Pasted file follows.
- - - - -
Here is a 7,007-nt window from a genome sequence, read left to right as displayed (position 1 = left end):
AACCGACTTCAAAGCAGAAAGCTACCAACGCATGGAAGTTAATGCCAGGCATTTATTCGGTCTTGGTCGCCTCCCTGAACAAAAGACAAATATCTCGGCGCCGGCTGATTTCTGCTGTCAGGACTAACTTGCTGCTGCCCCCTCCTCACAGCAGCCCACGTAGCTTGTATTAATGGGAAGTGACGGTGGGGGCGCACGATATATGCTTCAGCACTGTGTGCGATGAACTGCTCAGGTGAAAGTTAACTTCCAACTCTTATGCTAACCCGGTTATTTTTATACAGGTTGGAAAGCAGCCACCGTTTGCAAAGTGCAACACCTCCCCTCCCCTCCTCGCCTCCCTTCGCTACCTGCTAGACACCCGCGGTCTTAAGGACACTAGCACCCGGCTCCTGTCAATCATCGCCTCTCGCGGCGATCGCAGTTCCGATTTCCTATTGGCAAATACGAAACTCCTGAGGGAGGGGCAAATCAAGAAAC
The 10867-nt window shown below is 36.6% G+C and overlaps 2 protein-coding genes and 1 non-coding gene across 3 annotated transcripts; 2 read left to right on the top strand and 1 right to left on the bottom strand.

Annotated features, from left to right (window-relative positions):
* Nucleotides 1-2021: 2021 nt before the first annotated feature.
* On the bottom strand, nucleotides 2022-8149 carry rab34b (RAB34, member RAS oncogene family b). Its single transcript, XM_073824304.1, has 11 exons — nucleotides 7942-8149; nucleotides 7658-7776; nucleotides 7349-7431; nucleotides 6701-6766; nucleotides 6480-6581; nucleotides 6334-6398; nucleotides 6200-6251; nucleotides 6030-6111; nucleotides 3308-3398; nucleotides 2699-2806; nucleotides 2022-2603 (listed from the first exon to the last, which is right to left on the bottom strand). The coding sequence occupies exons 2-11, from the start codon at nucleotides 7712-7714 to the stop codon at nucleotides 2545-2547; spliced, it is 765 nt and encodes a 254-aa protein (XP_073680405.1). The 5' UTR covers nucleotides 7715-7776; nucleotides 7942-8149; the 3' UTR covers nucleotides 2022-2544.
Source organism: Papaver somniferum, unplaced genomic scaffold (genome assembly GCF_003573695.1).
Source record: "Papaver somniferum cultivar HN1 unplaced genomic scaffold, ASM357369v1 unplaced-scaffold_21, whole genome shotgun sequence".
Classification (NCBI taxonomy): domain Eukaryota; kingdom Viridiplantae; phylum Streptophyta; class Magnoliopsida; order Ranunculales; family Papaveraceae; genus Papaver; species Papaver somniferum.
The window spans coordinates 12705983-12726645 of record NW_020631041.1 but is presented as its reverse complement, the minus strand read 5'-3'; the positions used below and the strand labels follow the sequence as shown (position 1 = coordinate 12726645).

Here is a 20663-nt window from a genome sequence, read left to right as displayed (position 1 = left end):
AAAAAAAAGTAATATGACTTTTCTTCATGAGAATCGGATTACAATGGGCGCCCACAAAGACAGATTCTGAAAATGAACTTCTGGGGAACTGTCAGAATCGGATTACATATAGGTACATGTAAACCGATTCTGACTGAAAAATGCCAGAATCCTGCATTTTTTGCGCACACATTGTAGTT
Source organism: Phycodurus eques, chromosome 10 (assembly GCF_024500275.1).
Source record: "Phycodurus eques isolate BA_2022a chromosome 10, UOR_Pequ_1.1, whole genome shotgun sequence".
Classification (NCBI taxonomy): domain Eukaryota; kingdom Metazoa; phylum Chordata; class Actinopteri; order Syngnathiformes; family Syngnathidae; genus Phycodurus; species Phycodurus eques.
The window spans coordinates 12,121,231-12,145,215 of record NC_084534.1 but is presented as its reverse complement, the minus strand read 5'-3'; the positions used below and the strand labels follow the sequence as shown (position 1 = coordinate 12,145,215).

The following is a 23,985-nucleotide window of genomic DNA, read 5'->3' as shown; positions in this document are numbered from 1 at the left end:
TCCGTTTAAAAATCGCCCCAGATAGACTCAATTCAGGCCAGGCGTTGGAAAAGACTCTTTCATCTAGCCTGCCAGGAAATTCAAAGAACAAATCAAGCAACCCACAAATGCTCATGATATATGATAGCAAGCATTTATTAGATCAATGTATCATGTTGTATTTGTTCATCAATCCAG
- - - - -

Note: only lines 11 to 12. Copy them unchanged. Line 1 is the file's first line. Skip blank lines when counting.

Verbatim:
Here is a 20663-nt window from a genome sequence, read left to right as displayed (position 1 = left end):
AAAAAAAAGTAATATGACTTTTCTTCATGAGAATCGGATTACAATGGGCGCCCACAAAGACAGATTCTGAAAATGAACTTCTGGGGAACTGTCAGAATCGGATTACATATAGGTACATGTAAACCGATTCTGACTGAAAAATGCCAGAATCCTGCATTTTTTGCGCACACATTGTAGTT